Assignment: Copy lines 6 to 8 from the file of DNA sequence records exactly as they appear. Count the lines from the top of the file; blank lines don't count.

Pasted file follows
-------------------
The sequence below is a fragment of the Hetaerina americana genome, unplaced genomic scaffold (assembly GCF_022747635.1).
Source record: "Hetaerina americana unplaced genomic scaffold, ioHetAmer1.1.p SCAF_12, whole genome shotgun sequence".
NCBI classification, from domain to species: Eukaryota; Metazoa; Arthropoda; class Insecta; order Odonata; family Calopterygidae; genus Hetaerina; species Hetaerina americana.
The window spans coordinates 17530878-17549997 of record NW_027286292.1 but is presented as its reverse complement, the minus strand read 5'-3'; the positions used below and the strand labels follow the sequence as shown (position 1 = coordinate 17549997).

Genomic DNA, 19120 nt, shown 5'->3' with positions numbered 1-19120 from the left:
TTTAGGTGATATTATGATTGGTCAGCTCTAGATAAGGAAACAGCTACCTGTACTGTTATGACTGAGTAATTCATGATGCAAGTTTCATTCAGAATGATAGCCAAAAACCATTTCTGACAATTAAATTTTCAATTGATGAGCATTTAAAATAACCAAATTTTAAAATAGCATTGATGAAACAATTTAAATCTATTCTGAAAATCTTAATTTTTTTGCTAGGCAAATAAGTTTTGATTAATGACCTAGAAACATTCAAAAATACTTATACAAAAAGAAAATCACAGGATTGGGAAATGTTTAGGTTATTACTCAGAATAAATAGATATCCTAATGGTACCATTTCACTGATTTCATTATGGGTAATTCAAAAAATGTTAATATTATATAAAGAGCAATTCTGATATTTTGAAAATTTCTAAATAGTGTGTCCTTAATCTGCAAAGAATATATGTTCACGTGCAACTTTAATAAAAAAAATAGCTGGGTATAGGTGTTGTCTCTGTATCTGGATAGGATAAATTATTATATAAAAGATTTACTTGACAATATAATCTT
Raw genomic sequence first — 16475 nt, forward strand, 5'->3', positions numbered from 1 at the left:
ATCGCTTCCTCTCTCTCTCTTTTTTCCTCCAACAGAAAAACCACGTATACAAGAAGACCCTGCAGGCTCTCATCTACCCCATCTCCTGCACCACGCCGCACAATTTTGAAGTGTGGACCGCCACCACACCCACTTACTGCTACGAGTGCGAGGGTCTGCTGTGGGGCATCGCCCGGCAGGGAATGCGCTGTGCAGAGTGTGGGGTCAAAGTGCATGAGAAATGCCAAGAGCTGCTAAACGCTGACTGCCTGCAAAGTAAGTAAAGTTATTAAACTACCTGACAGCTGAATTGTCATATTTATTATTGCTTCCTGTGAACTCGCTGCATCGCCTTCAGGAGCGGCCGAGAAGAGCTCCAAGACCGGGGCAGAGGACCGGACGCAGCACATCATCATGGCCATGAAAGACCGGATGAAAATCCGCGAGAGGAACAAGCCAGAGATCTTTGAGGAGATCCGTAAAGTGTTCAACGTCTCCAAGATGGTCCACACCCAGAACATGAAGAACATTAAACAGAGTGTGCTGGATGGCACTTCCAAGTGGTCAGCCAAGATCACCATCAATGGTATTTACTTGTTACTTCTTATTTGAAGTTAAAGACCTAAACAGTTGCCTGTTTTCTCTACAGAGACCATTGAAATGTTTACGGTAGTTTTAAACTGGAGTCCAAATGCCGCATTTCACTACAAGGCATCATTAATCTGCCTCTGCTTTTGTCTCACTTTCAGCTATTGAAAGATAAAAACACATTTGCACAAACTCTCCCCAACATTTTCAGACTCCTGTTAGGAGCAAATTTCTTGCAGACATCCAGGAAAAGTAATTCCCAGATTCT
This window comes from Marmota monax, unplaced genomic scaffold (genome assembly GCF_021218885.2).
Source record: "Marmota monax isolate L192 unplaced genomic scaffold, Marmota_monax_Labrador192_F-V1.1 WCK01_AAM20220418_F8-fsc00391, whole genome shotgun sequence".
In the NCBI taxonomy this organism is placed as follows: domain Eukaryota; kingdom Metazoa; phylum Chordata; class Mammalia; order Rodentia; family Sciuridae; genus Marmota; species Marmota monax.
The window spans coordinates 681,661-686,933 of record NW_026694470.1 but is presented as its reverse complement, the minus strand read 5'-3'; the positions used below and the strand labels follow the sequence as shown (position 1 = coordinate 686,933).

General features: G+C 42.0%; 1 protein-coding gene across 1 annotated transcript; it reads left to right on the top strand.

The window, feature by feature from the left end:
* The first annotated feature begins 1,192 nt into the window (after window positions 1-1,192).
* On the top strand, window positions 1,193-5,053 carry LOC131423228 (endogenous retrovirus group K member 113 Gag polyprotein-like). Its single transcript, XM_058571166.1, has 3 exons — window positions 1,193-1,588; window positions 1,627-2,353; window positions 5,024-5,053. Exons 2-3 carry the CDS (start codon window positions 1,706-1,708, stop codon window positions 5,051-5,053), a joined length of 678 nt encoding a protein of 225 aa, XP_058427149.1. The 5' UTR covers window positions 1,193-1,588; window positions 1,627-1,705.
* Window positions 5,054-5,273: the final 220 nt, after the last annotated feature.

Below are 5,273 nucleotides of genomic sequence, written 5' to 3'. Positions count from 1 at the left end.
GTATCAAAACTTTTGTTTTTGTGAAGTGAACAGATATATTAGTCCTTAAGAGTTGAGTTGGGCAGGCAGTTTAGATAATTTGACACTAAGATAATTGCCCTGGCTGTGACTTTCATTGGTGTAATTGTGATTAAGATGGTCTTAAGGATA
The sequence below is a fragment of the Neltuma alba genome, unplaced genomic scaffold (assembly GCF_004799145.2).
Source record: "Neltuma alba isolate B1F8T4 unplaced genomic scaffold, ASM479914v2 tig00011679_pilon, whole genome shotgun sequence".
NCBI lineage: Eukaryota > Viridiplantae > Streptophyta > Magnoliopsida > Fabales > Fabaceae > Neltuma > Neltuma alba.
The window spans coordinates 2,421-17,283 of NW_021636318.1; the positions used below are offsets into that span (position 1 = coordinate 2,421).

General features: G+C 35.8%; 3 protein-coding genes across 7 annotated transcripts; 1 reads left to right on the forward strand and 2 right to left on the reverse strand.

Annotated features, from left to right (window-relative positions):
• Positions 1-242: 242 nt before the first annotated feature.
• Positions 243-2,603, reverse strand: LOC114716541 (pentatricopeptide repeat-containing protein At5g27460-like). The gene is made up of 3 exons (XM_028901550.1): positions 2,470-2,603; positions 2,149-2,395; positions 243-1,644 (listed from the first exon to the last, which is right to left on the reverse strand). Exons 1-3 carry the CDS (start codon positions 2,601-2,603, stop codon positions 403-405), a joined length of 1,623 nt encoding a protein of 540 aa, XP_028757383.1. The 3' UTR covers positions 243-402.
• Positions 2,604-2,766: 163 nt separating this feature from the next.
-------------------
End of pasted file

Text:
TTTAGGTGATATTATGATTGGTCAGCTCTAGATAAGGAAACAGCTACCTGTACTGTTATGACTGAGTAATTCATGATGCAAGTTTCATTCAGAATGATAGCCAAAAACCATTTCTGACAATTAAATTTTCAATTGATGAGCATTTAAAATAACCAAATTTTAAAATAGCATTGATGAAACAATTTAAATCTATTCTGAAAATCTTAATTTTTTTGCTAGGCAAATAAGTTTTGATTAATGACCTAGAAACATTCAAAAATACTTATACAAAAAGAAAATCACAGGATTGGGAAATGTTTAGGTTATTACTCAGAATAAATAGATATCCTAATGGTACCATTTCACTGATTTCATTATGGGTAATTCAAAAAATGTTAATATTATATAAAGAGCAATTCTGATATTTTGAAAATTTCTAAATAGTGTGTCCTTAATCTGCAAAGAATATATGTTCACGTGCAACTTTAATAAAAAAAATAGCTGGGTATAGGTGTTGTCTCTGTATCTGGATAGGATAAATTATTATATAAAAGATTTACTTGACAATATAATCTT
Raw genomic sequence first — 16475 nt, forward strand, 5'->3', positions numbered from 1 at the left:
ATCGCTTCCTCTCTCTCTCTTTTTTCCTCCAACAGAAAAACCACGTATACAAGAAGACCCTGCAGGCTCTCATCTACCCCATCTCCTGCACCACGCCGCACAATTTTGAAGTGTGGACCGCCACCACACCCACTTACTGCTACGAGTGCGAGGGTCTGCTGTGGGGCATCGCCCGGCAGGGAATGCGCTGTGCAGAGTGTGGGGTCAAAGTGCATGAGAAATGCCAAGAGCTGCTAAACGCTGACTGCCTGCAAAGTAAGTAAAGTTATTAAACTACCTGACAGCTGAATTGTCATATTTATTATTGCTTCCTGTGAACTCGCTGCATCGCCTTCAGGAGCGGCCGAGAAGAGCTCCAAGACCGGGGCAGAGGACCGGACGCAGCACATCATCATGGCCATGAAAGACCGGATGAAAATCCGCGAGAGGAACAAGCCAGAGATCTTTGAGGAGATCCGTAAAGTGTTCAACGTCTCCAAGATGGTCCACACCCAGAACATGAAGAACATTAAACAGAGTGTGCTGGATGGCACTTCCAAGTGGTCAGCCAAGATCACCATCAATGGTATTTACTTGTTACTTCTTATTTGAAGTTAAAGACCTAAACAGTTGCCTGTTTTCTCTACAGAGACCATTGAAATGTTTACGGTAGTTTTAAACTGGAGTCCAAATGCCGCATTTCACTACAAGGCATCATTAATCTGCCTCTGCTTTTGTCTCACTTTCAGCTATTGAAAGATAAAAACACATTTGCACAAACTCTCCCCAACATTTTCAGACTCCTGTTAGGAGCAAATTTCTTGCAGACATCCAGGAAAAGTAATTCCCAGATTCT